The 2013-2016 IAAF Strategic Plan has six Core Values: universality, leadership, unity, excellence, integrity and solidarity, and a Vision Statement: “To lead, govern and develop the sport of athletics in all its forms worldwide, uniting the Athletics Family in a spirit of excellence, integrity and solidarity.”
Haile Gebrselassie insists he is in the best possible shape and ready to chalk up a third victory when competing at the Bupa Great Manchester Run on Sunday (16), an IAAF Gold Label Road Race.
Gebrselassie makes no bones the major attraction of returning to Manchester is that the 10 kilometres course is not only one of the fastest in the world and being one of only three holding an IAAF gold label permit, acknowledged as a top notch event.
That status has seen not only the mighty Ethiopian the world's greatest-ever distance runner but many other fellow Olympic and World champions, compete there since the race's inception in 2003 which for the first time this weekend will be televised live by BBC2 from 1000am-1130am and can be watched internationally on a stream appearing on www.greatrun.org.
"Providing the weather remains okay, the flatness of the course makes it an ideal venue for breaking records," said Gebrselassie who set the first of the two United Kingdom all-comers' records achieved over the fast tarmac five years ago.
"I still believe on that occasion I could have challenged my then world record if the pacemakers had got everything right, but never mind I was more than happy with the time of of 27 minutes 25 seconds."
The 37-year-old African returned last May adamant he could not only regain the world mark from Micah Kogo who had clocked 27min 01sec two month's earlier but also reclaim the UK -all-comers mark after the Kenyan ran 27min 21sec in Manchester with his 2007 victory.
Gebrselassie said: "I was well on target to pulling it off until the halfway mark but it fell away when on my own I was running into a strong headwind all the way back on the return leg.
"This year of course I want to make another challenge to do so. I'm in great shape and I've been thinking about the race ever since I was invited to take part at the beginning of the year."
There were questions asked in January how much longer Gebrselassie could continue mixing his business commitments with the essential training required to maintain his domination of the world road running scene.
Indeed after failing to smash his world marathon record in Dubai although running a very fast time, eyebrows were raised when he dropped out of the New York half marathon six weeks ago.
However the holder of 26 World records bounced back brilliantly three weeks ago in Madrid, strolling to a solid 10km success which emphasised the asthma problem he suffered in the "Big Apple" was a mere blip.
The two-time Olympic 10,000m champion has emphasised his performance in Manchester will strongly influence his strategy as he looks towards an autumn marathon.
"Then I will decide whether to run in the Berlin or Chicago marathon," said Gebrselassie.
Gebrselassie with former world marathon title holder Luke Kibet not starting, his main challengers will be Spanish replacement Jose Rios and Ukrainian Sergiy Lebid, an eight-time European cross country gold medallist along with Britain's Dan Robinson.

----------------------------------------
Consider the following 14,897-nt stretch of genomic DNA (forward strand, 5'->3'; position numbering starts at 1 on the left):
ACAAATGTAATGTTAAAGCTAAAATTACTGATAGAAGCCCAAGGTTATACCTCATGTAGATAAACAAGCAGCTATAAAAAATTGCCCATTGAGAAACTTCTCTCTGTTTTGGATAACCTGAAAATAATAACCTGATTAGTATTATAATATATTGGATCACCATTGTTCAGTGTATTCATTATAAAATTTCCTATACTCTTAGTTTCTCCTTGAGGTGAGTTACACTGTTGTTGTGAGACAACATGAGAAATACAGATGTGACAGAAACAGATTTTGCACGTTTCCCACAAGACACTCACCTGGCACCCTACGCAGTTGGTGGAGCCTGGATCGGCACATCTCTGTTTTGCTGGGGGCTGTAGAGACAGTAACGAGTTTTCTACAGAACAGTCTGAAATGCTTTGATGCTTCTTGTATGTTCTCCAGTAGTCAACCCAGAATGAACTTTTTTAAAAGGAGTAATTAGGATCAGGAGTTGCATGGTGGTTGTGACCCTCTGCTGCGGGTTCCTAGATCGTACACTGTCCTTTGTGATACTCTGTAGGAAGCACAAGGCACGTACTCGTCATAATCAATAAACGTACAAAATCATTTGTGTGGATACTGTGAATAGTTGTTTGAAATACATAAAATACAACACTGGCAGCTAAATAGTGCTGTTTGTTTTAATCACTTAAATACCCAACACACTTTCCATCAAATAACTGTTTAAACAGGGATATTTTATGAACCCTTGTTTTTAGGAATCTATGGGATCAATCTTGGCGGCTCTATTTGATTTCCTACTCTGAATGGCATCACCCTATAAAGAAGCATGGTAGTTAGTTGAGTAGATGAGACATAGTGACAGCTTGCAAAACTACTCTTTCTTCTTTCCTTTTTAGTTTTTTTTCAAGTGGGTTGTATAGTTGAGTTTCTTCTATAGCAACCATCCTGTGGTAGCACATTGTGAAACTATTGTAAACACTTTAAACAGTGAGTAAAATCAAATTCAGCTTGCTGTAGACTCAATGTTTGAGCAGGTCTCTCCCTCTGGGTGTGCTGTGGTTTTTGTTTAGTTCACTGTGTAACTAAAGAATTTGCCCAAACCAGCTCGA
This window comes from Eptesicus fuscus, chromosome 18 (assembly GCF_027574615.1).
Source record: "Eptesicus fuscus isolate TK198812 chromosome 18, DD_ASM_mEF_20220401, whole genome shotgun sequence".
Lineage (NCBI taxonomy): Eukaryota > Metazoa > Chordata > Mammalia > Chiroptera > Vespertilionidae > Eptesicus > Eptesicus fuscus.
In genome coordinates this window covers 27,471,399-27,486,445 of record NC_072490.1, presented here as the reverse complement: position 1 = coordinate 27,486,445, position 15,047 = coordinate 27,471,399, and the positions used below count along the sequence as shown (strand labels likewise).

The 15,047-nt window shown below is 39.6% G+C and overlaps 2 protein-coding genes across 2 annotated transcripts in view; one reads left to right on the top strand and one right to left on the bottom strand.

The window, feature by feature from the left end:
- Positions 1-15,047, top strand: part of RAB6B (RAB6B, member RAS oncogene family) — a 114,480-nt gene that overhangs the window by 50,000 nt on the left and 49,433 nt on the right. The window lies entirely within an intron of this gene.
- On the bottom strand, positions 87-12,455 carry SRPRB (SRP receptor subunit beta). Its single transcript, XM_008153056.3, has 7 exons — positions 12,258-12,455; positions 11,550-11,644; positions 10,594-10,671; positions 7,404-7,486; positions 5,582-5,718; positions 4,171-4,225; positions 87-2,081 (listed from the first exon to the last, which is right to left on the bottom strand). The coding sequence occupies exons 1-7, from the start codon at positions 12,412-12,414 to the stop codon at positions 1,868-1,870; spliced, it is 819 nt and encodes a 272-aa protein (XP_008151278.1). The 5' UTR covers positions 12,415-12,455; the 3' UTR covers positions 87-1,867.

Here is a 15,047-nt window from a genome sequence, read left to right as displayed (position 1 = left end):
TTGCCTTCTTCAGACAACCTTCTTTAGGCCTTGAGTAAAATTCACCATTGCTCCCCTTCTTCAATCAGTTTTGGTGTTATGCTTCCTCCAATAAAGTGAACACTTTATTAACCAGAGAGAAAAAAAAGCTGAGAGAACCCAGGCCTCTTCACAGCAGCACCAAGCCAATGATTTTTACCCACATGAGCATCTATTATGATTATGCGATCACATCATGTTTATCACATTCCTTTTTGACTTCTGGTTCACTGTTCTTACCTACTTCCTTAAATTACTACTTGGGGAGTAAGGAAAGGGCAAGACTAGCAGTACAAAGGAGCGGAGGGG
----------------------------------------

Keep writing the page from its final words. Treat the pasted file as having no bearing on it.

Pavey leads women's field
Jo Pavey will test herself fully for the first time since the birth of her son Jacob last September and is intent on scoring a third win after the first of her two successive victories three years ago.
The Commonwealth 5000me silver medallist would have loved to have achieved a hat trick 12 months ago but pregnancy prevented her achieving the feat. Now the 36-year-old who had a warm up race when finishing runner-up in last month's SPAR Great Ireland Run is planning to step up a gear as she looks to rebuild her career after motherhood.
"I hadn't planned to run in Dublin but the organisers had problems with athletes travel arrangements because of the severe disruption caused by the volcanic ash situation, so I caught a ferry over," said Pavey.
"It was nice to get the legs working again but Manchester is going to be a lot harder," said Pavey whose major aim this summer is qualifying for the European Championships over 10,000m.
The event will also see Jelena Prokopcuka and Susan Chepkemei also making their first major international appearances since themselves becoming proud mums.
Latvia's Prokopcuka a two-time New York Marathon champion is no stranger to the Great Manchester Run having finished second in 2005 and notching third place last year.
Chepkemei one of the best Kenyan athletes of her era and a past Commonwealth 10,000m silver medallist will also be donning her running shoes as she looks to prove she is still a world class runner.
Derartu Tulu when it comes both to running and children outranks the trio. The two-time Olympic 10,000m gold medallist not only has two children of her own but has also adopted a further four in her native Ethiopia.
"I do everything apart from the cooking in the house and fit in my training around what is a very long day," said Tulu, second at the very first Great Manchester Run in 2003.
Tulu who struggled on the hills in the recent Bupa Great Edinburgh Run is determined to make amends on the fast and flat Manchester course which suits her running style.
Tulu's fellow countrywoman Worknesh Kidane after asking to be included in the race was added to the field - a recognition of the support she has given to past Great Run events over a 10-year period. David Martin (PA Sport) for the IAAF